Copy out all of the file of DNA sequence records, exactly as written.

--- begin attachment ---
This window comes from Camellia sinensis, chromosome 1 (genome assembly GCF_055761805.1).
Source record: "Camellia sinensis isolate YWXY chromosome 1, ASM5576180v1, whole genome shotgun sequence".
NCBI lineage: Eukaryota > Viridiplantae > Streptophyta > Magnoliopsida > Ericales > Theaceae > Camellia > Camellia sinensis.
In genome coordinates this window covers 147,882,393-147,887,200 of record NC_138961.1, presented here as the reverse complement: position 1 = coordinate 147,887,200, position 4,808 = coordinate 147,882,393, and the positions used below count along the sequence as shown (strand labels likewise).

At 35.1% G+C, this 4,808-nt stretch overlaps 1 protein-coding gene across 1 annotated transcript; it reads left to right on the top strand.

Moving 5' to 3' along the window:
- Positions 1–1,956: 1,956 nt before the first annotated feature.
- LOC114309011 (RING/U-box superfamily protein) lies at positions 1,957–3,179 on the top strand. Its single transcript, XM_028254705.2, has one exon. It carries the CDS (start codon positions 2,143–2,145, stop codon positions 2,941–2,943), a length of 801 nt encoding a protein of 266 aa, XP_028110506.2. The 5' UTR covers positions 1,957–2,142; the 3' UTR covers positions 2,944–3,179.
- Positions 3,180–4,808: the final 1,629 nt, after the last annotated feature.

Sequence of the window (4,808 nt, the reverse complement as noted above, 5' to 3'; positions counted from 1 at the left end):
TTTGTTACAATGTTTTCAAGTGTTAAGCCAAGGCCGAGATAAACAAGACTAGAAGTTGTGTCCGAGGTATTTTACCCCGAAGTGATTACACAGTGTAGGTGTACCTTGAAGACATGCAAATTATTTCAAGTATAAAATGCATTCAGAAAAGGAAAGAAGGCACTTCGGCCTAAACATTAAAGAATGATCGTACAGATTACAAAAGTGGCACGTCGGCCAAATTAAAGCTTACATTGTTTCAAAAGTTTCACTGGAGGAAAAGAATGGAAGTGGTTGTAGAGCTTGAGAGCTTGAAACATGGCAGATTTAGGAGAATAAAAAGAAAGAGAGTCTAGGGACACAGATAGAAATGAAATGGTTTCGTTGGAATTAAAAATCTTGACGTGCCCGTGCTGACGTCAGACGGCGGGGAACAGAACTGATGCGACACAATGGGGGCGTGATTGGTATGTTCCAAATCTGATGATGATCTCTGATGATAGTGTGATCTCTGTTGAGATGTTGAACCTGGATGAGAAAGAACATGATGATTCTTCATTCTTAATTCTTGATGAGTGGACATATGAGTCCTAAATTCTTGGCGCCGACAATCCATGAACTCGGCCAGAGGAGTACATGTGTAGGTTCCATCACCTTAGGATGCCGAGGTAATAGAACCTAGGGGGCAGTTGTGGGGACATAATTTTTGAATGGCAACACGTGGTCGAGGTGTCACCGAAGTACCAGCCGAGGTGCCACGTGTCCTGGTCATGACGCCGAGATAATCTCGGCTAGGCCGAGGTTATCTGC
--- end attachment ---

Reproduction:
This window comes from Camellia sinensis, chromosome 1 (genome assembly GCF_055761805.1).
Source record: "Camellia sinensis isolate YWXY chromosome 1, ASM5576180v1, whole genome shotgun sequence".
NCBI lineage: Eukaryota > Viridiplantae > Streptophyta > Magnoliopsida > Ericales > Theaceae > Camellia > Camellia sinensis.
In genome coordinates this window covers 147,882,393-147,887,200 of record NC_138961.1, presented here as the reverse complement: position 1 = coordinate 147,887,200, position 4,808 = coordinate 147,882,393, and the positions used below count along the sequence as shown (strand labels likewise).

At 35.1% G+C, this 4,808-nt stretch overlaps 1 protein-coding gene across 1 annotated transcript; it reads left to right on the top strand.

Moving 5' to 3' along the window:
- Positions 1–1,956: 1,956 nt before the first annotated feature.
- LOC114309011 (RING/U-box superfamily protein) lies at positions 1,957–3,179 on the top strand. Its single transcript, XM_028254705.2, has one exon. It carries the CDS (start codon positions 2,143–2,145, stop codon positions 2,941–2,943), a length of 801 nt encoding a protein of 266 aa, XP_028110506.2. The 5' UTR covers positions 1,957–2,142; the 3' UTR covers positions 2,944–3,179.
- Positions 3,180–4,808: the final 1,629 nt, after the last annotated feature.

Sequence of the window (4,808 nt, the reverse complement as noted above, 5' to 3'; positions counted from 1 at the left end):
TTTGTTACAATGTTTTCAAGTGTTAAGCCAAGGCCGAGATAAACAAGACTAGAAGTTGTGTCCGAGGTATTTTACCCCGAAGTGATTACACAGTGTAGGTGTACCTTGAAGACATGCAAATTATTTCAAGTATAAAATGCATTCAGAAAAGGAAAGAAGGCACTTCGGCCTAAACATTAAAGAATGATCGTACAGATTACAAAAGTGGCACGTCGGCCAAATTAAAGCTTACATTGTTTCAAAAGTTTCACTGGAGGAAAAGAATGGAAGTGGTTGTAGAGCTTGAGAGCTTGAAACATGGCAGATTTAGGAGAATAAAAAGAAAGAGAGTCTAGGGACACAGATAGAAATGAAATGGTTTCGTTGGAATTAAAAATCTTGACGTGCCCGTGCTGACGTCAGACGGCGGGGAACAGAACTGATGCGACACAATGGGGGCGTGATTGGTATGTTCCAAATCTGATGATGATCTCTGATGATAGTGTGATCTCTGTTGAGATGTTGAACCTGGATGAGAAAGAACATGATGATTCTTCATTCTTAATTCTTGATGAGTGGACATATGAGTCCTAAATTCTTGGCGCCGACAATCCATGAACTCGGCCAGAGGAGTACATGTGTAGGTTCCATCACCTTAGGATGCCGAGGTAATAGAACCTAGGGGGCAGTTGTGGGGACATAATTTTTGAATGGCAACACGTGGTCGAGGTGTCACCGAAGTACCAGCCGAGGTGCCACGTGTCCTGGTCATGACGCCGAGATAATCTCGGCTAGGCCGAGGTTATCTGC